Most helpful positive review
Bawd and Bullets
on 22 November 2010
I enjoyed this, but it is a very hard book to categorise. There is a bit of Tom Sharpe in here, along with Leslie Thomas, maybe a bit of Jeeves and Wooster too! This is a bawdy and semi comic romp set within the Airborne assault of Arnhem during Operation Market Garden in 1944.
Dick Coward and his trusty sergeant Price join the forces that dropped into Arnhem in what was anticipated to be an easy mission to take the bridge, Coward is keen to prove to his father that he is worthy of inheriting the family estate and Price wants to keep Coward alive while killing as many of the enemy as possible.
Told from the perspective of an elderly Coward recounting his life's adventures this blends an accurate and detailed military perspective with the light touch of very entertaining characters. The author treads a careful path between respect for the military action and the lives lost but injects circumstantial humour around his lead character. The Brits are shown with a stoic and sarcastic humour in the face of considerable adversity and the author also resists the opportunity to make light of the Americans, instead showing their enormous bravery as they tried to support the beleaguered British troops. In the middle of this we have the likeable Coward trying to do his best but ending up in all sorts of scrapes ranging from the bawdy to the circumstantial. The one liners zip around as much as the bullets.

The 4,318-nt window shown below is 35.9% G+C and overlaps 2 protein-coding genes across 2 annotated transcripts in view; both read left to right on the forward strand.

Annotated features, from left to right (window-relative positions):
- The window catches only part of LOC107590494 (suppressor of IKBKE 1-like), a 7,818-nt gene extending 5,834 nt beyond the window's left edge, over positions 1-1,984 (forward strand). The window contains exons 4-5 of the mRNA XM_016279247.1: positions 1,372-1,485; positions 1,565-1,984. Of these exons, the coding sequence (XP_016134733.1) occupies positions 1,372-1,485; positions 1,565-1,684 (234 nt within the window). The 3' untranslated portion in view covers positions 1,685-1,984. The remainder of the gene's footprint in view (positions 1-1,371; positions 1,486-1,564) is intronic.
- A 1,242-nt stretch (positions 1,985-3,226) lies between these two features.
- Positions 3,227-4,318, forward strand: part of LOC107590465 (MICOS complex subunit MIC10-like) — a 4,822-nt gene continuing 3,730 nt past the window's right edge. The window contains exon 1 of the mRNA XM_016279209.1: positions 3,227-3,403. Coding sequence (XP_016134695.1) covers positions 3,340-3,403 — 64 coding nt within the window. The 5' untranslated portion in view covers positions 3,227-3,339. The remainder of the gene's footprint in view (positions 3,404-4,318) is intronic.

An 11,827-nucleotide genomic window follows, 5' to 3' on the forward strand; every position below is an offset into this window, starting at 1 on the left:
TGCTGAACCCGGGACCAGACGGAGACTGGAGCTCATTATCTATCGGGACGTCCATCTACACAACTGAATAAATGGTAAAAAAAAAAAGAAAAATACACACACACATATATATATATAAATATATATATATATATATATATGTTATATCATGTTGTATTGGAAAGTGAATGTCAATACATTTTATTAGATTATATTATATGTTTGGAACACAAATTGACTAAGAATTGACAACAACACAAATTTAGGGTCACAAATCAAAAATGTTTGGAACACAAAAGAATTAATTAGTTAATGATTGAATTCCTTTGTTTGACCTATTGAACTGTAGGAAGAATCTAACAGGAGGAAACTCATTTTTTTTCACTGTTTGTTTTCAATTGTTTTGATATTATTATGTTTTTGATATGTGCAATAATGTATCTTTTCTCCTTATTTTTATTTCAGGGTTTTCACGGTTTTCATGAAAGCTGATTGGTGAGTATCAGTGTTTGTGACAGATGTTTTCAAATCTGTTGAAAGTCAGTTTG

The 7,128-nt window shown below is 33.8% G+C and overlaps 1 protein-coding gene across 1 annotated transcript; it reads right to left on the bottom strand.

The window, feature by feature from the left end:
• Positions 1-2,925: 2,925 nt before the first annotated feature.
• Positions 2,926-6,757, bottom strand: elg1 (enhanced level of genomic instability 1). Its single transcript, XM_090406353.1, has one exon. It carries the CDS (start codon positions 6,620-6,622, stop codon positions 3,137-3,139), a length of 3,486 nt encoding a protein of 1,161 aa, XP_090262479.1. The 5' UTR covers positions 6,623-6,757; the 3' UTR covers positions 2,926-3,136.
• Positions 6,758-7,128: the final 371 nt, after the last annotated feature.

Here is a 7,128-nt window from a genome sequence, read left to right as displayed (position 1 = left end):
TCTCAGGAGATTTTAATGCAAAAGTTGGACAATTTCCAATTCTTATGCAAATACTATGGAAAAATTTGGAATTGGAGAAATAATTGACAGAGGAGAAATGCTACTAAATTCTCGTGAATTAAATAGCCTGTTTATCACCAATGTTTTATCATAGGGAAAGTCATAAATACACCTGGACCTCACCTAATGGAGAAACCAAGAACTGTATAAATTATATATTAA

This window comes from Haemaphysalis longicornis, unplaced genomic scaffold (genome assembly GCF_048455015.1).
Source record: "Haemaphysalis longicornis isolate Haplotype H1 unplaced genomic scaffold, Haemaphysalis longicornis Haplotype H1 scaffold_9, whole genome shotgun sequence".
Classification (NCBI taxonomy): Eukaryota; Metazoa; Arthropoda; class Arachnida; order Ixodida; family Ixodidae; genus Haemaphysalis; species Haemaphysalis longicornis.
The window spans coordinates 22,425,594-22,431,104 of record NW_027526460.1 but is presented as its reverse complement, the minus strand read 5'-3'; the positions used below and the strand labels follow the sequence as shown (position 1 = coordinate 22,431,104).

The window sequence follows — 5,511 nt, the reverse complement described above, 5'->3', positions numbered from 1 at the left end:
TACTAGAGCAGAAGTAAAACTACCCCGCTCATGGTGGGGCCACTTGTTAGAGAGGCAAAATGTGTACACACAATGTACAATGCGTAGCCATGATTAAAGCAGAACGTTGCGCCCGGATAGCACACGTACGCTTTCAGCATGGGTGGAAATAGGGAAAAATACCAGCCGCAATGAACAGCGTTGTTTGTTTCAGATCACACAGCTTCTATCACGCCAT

This is the second in what I thought would be a long series, but I sense that the author has resolved things to the degree that he does not need to continue if his inclination takes him elsewhere. That would be a shame as the balancing act shown here demonstrates his ability but I also understand that this must be a hard book to market.
Worth seeking out.